Coronavirus has brought swift, sudden change, and a new normal now prevails. Alan Robinson explains why businesses that hope to survive the present and thrive in the future must understand what these changes mean, and how to respond…
WE ARE ALL using a lot of new adjectives these days – like exponential, unprecedented and exceptional – and a level of hyperbole – such as pandemic, plague and apocalypse – not normally experienced in our daily veterinary lives, and fuelled by the mono-news of the press and social media.
Unfortunately, every day the news gets bleaker. By the time this article goes to press, the coronavirus crisis will be deepening, and the full economic effect will be starting to become clear. The latest headlines make for very grim reading. Nearly a fifth of small and medium-sized businesses are unlikely to get the cash they need to survive the next four weeks, in spite of Government support. What that means for veterinary practices, no one knows.
Additionally, mental health will increasingly become an issue. In China, the evidence suggests week four of the lockdown was unbearable for large numbers of employees. As you read this, events may seem increasingly bleak as many go through the stages one would normally associate with grief (Figure 1).
Interestingly, at the time of writing, this crisis was polarising businesses. I have spoken to practice owners whose revenues had dropped off a cliff and others who were busier than they’d ever been.
Regardless of the situation in your business, what’s needed now is a firm grip, nerves of steel and deep reserves of energy to get through the dip. As the boss, team member or family provider, your role is now to maintain energy and momentum. And it’s going to be exhausting, relentless and thankless work.
So, how do we all get through this? I have no idea. However, based on my experience, here are some things I am going to be focusing on.
As many of you have experienced, implementing change in your business in “normal” BC (before coronavirus) times is immensely difficult; fraught with inertia, conflict, frustration and little progress.
Reams has been written on change management, with appropriate curves, graphs and tactics to seduce your team into altering behaviour at least, if not attitude.
Strangely, since this crisis began, nearly all the strategic, systemic and people initiatives to improve productivity and harmony that I have advocated to my clients, for as long as I can remember, have magically happened. This includes streamlining processes, pricing, products and services, as well as team communication and client interaction –even the holy grail of remote video consultations (at full price…).
The size and direction of change has changed.
Normally, change of any size or shape is destabilising. It seems to have a massive negative psychological impact of fear and anxiety that can paralyse creativity and morale.
Scientists have proved this with lab rats that, at the slightest whiff of a cat, are unable to problem-solve their way out of a maze (and we’re hopefully smarter than lab rats).
Change-management theory posits that, more than anything, you need your team to be buoyant, creative and in full problem-solving mode. Your job as leader is to keep the team calm, informed and full of positive emotion. Your managers should be working out different ways to keep in touch with your team’s emotional peaks and troughs as they navigate the Kübler-Ross (K-R) curve. In BC times, the process typically went like this:
 Management decides it needs incremental change – for example, pricing, invoicing, team meetings, nurse clinics – all for very good business productivity or efficiency reasons.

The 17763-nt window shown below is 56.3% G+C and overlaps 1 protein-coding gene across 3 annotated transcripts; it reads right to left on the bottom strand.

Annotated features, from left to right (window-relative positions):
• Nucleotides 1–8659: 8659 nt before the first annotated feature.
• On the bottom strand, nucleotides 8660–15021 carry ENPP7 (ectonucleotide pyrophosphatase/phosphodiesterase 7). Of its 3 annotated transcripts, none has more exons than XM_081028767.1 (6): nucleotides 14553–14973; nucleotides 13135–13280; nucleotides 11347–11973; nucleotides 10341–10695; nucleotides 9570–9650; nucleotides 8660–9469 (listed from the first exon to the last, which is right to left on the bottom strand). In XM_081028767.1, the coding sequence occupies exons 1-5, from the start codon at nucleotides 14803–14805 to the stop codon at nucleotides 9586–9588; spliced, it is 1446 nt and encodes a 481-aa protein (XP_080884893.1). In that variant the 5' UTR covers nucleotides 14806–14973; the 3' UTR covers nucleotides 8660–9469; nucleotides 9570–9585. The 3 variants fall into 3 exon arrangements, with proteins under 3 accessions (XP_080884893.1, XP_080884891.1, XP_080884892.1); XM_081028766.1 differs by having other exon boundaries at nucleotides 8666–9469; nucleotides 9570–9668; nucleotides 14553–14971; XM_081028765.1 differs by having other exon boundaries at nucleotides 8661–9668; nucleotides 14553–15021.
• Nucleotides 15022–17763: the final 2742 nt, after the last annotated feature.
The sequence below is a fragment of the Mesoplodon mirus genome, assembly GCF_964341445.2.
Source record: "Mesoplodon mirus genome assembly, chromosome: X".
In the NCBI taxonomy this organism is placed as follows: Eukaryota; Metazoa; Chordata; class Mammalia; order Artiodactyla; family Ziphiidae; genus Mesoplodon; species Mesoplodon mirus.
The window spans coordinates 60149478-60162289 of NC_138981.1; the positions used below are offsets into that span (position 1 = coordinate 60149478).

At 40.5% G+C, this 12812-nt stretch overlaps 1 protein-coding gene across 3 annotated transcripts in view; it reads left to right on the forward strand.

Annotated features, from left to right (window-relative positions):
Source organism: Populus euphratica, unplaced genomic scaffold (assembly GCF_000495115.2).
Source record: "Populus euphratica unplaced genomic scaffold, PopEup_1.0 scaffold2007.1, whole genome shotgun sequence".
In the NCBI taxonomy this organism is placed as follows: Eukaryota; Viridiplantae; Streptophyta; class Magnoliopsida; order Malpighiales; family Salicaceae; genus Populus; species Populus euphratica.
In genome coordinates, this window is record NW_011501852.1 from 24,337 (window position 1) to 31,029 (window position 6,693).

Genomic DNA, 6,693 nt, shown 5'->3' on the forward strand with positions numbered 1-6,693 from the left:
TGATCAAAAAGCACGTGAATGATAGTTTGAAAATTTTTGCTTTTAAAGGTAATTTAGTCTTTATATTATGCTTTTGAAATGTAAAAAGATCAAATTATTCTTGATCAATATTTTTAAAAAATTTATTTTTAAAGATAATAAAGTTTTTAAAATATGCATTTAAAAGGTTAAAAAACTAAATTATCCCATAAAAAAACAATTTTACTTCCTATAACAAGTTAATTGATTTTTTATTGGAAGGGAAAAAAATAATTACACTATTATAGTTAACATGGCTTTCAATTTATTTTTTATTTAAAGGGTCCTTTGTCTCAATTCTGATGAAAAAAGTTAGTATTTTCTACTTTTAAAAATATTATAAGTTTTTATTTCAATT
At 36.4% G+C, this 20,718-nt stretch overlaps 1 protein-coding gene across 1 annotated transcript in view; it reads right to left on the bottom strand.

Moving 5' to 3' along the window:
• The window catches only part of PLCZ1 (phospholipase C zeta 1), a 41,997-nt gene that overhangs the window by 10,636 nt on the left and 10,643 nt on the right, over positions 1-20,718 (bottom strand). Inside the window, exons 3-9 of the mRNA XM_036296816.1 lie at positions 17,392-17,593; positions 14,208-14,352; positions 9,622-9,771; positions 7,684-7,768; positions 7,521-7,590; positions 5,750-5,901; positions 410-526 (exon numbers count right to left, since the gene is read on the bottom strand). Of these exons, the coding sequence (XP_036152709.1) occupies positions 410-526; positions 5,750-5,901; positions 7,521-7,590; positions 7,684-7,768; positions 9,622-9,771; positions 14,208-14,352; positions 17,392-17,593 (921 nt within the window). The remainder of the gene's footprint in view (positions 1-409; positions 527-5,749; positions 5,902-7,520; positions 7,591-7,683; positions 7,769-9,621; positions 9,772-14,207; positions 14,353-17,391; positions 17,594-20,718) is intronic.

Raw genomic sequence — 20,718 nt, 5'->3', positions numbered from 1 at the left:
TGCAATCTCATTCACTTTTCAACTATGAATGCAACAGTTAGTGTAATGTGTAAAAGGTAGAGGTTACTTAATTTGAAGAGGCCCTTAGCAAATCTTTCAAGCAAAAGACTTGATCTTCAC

Get the team on board by managing anxiety and fear with endless discussions, meetings, training, dictates and memos.
 Implement the change, over time, with a step-by-step project plan…
Invariably this doesn’t work. Stage 2 is usually the sticking point, making implementation virtually impossible.
This time, it’s different
This time we didn’t actually have time to follow the process. Because of the urgency and criticality of events, we had to work very differently:
 Circumstances decided we needed massive change – avoiding people, staying home, emergencies only, washing your hands – for personal health, community and global reasons.
 Implement change – do this and do it now, or else.
 Get the team on board (or off board) with clear, but minimal, discussion – the reasons are obvious to all.
More significantly, we achieved this despite all the additional anxiety and fear inherent in this crisis. So, did we just bypass the “getting the team on board” stage? I don’t think so. I think we have only postponed this ticking time bomb for later and it will manifest as a far more difficult “getting the team through” stage.
If this implementation was so successful (so far), it’s worth exploring the factors affecting this change. I see four key influencers:
 compassion for others
If we define anxiety = urgency × uncertainty, we have all the elements for massive anxiety yet still to come. The initial stage was pure urgency, with little time to reflect.
Although fraught with uncertainty and misinformation, the simplicity of the “stay home – wash your hands” imperative from Government, medical and international authority kept anxiety and fear within manageable bounds.
This was also tempered by a massive outpouring of compassion for the elderly (we all have older relatives), the NHS workers (uniquely British heroes) and our immediate families, which, together, resolved an acute common sense of purpose and meaning.
Additionally, this was not an abstract phenomenon like the 2009 economic crisis or a foreign war. This affects us all personally and, despite any uncertainty and confusion, self-interest compels immediate action.
It’s only now we are really getting into deep stage 2 of people management with its latent anxiety, with less urgency and increasing uncertainty. Add to that the stress of escalating moral and ethical dilemmas that day-to-day clinical, cultural, cash and client decisions entail. Add to that the potential for individual and national grief from human, psychological, monetary and identity loss.
According to our K-R curve, our current challenge is we are heading into the need for deep emotional support.